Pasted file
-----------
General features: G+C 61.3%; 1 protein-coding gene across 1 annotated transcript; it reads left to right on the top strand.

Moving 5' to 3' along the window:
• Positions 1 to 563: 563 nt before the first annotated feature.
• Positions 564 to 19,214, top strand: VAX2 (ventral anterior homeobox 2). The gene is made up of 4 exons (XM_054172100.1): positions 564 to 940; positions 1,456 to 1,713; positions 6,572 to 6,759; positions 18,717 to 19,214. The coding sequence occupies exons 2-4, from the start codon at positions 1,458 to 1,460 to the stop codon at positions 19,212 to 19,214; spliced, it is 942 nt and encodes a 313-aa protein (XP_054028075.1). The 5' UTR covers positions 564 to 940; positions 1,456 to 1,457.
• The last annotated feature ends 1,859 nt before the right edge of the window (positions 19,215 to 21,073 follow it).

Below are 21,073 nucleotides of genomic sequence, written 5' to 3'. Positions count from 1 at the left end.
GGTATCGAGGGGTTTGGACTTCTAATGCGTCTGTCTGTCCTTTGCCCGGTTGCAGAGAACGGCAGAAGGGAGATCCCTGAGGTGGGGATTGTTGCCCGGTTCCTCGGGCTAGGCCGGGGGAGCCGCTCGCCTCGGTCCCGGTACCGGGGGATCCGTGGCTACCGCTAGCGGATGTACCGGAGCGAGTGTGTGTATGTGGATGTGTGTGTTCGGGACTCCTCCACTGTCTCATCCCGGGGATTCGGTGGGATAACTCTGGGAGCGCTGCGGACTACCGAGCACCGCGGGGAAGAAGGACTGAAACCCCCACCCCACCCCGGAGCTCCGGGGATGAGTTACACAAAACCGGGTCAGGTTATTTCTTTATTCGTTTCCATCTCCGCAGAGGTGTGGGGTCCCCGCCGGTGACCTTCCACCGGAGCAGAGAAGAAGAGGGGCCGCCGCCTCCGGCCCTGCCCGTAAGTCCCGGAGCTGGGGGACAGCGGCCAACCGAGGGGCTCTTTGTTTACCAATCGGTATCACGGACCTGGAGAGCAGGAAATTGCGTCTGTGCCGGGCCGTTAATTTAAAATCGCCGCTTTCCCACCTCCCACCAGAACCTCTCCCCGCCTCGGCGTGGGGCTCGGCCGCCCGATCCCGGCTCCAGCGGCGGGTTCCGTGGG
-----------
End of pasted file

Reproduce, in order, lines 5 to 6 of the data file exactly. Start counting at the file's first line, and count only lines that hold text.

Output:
• The last annotated feature ends 1,859 nt before the right edge of the window (positions 19,215 to 21,073 follow it).

Below are 21,073 nucleotides of genomic sequence, written 5' to 3'. Positions count from 1 at the left end.